Ignore all the extraneous, intentionally distracting noise about illegal leaks and Obama-era foibles. James B. Comey’s account of his dealings with President Trump was devastating, both legally and politically. And as congressional investigators and, more ominously, special counsel Robert S. Mueller III proceed, the facts may become far worse for the president.
To recap: According to Comey’s sworn testimony before the Senate Intelligence Committee, buttressed by yet-to-be-seen contemporaneous memos, Trump invited him to an unusual one-on-one dinner at which the president told Comey, “I need loyalty. I expect loyalty.”
The day before, then-acting attorney general Sally Yates first alerted White House Counsel Donald McGahn that then-national security adviser Michael Flynn had lied about his transition contacts with Russian Ambassador Sergey Kislyak and was vulnerable to being blackmailed by the Russians. White House press secretary Sean Spicer has said McGahn “informed the president right away” about Yates’s warning.
So Trump’s dinner with Comey, and his reopening of what Comey had thought was the settled question of whether the FBI director would keep his job, did not take place in a vacuum. This was no casual get-to-know-you social occasion. It occurred just as Trump was learning that Flynn was in enormous jeopardy.
The next month, Comey said, Trump insisted on clearing the Oval Office of witnesses for another session alone with him, at which the president expressed his desire that a politically damaging case against his just-fired national security adviser be made to go away. That did not happen, and Trump summarily fired Comey, asserting that he was accepting the advice of underlings “that you are not able to effectively lead the bureau.”
Almost immediately, however, the president acknowledged that this recommendation was mere pretext; in fact, Trump said, he was spurred by Comey’s handling of “this Russia thing.”
Does this rise to the level of obstruction of justice? Perhaps, and the Comey testimony brings Trump significantly closer to that point, including Comey’s clarification that he understood Trump’s expression of “hope” as a clear direction to drop the case. If this request was so benign, why did Trump seemingly feel uncomfortable making it in the presence of witnesses?
Still, considering whether a prosecutor would be able to prove obstruction beyond a reasonable doubt is a question that is both premature and slightly off-point.
It’s premature because Mueller is at the beginning of the beginning of looking at Trump’s conduct. Even on the question of obstruction alone, he would want to question multiple additional witnesses about Trump’s dealings with Comey and the Flynn case/larger Russia inquiry, including Chief of Staff Reince Priebus, senior adviser/son-in-law Jared Kushner, McGahn, Attorney General Jeff Sessions and Deputy Attorney General Rod J. Rosenstein. Director of National Intelligence Daniel Coats and National Security Agency Director Michael S. Rogers may have stiff-armed senators’ questions about Trump’s reported efforts to have them intervene on the Russia matter; they won’t be able to easily evade Mueller.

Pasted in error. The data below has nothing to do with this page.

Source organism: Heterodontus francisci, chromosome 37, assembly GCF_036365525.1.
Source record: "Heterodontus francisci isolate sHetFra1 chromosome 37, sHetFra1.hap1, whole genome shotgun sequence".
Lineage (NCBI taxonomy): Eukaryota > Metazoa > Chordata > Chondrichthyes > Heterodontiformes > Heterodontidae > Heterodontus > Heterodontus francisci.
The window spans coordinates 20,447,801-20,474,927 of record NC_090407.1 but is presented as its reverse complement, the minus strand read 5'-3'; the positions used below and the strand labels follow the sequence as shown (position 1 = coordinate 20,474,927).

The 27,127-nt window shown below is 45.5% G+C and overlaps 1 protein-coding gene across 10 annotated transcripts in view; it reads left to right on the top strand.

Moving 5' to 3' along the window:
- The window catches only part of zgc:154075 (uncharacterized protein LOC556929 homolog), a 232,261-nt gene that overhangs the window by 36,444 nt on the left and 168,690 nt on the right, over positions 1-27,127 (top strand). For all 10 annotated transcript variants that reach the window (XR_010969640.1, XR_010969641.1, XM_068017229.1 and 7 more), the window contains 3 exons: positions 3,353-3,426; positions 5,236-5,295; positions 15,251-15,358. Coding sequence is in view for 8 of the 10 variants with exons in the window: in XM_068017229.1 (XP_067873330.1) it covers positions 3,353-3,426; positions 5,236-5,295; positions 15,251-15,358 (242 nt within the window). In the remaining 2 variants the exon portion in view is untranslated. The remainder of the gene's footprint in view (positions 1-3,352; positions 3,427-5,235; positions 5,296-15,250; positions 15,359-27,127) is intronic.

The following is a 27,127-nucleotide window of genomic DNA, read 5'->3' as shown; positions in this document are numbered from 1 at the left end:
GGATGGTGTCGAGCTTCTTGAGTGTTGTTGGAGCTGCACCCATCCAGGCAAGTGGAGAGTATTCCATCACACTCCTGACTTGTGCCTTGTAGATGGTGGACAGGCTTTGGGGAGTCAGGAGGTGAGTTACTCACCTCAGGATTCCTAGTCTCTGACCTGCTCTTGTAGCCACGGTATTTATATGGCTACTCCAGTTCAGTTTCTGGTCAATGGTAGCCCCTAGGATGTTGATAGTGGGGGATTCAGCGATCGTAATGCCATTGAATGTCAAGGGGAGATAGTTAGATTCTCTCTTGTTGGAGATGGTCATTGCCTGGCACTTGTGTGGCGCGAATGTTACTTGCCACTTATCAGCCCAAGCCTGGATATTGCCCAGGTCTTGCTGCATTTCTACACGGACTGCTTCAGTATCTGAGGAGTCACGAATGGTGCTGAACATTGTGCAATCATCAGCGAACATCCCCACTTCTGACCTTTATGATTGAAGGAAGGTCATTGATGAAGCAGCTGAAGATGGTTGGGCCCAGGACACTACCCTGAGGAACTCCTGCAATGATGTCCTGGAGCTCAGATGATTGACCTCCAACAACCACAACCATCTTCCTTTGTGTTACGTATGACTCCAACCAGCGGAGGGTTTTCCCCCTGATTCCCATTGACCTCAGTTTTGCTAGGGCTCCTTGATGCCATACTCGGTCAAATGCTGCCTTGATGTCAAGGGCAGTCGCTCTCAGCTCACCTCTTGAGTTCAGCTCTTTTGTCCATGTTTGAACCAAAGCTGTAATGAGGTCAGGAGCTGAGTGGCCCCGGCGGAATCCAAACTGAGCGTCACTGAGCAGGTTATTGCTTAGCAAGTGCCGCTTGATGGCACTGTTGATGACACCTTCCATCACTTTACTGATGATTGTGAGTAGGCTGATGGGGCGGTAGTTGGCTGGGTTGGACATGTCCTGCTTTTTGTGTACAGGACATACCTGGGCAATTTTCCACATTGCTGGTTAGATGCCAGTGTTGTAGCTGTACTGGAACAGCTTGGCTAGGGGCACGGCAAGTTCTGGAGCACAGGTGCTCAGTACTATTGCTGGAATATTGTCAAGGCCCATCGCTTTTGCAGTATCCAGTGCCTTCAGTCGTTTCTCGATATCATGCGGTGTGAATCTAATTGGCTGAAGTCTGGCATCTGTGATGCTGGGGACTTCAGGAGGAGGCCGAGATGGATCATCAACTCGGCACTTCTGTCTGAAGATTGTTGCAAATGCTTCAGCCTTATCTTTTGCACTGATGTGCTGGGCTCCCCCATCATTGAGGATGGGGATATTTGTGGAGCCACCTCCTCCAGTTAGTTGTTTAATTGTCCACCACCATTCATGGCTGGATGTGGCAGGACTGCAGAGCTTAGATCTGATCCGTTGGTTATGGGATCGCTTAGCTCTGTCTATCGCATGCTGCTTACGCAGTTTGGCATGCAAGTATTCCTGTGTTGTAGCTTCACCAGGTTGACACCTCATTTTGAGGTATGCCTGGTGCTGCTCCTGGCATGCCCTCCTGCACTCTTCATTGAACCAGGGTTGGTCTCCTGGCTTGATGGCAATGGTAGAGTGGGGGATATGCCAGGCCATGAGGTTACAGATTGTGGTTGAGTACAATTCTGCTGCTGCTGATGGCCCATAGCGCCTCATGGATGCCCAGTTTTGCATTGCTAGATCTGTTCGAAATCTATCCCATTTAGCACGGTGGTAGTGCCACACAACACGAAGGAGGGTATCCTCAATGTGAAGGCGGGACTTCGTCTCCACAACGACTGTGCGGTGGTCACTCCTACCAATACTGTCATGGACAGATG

It’s slightly off-point in that a criminal prosecution of Trump while he is president is unlikely and, at least according to the Justice Department’s long-standing assessment, constitutionally impermissible. The more likely, and more appropriate, remedy would be impeachment, in which case lawmakers would not be bound by the strict elements of the obstruction crime or the high bar of criminal proof.
So let Mueller and Congress continue their essential work. In the meantime, don’t be fooled or diverted by the attacks on Comey and others. “Despite so many false statements and lies, total and complete vindication . . . and WOW, Comey is a leaker!” Trump tweeted Friday. Later, he denied asking Comey for loyalty or pressing him to drop the Flynn case.
In a swearing contest between Comey and Trump, Comey wins, hands down, against a man whose misstatements keep the fact-checkers working overtime. Every lawyer on the planet would want Comey testifying for their side over Trump. To disbelieve Comey is to imagine that he wrote a fictitious account of his interactions with the president before being fired but that his fabrication didn’t include a direct order from Trump.
And yes, Comey orchestrated the leak of his memo. If that makes you think less of him, fine, but keep a few things in mind: Comey was by then a private citizen, reporting on an unclassified conversation with the president. In any event, branding Comey a “leaker” doesn’t undermine the significance of the underlying information. Deep Throat was a leaker, too.
Trump is president. It’s his conduct that is at issue. And vindication, if it is to come, feels awfully far off.
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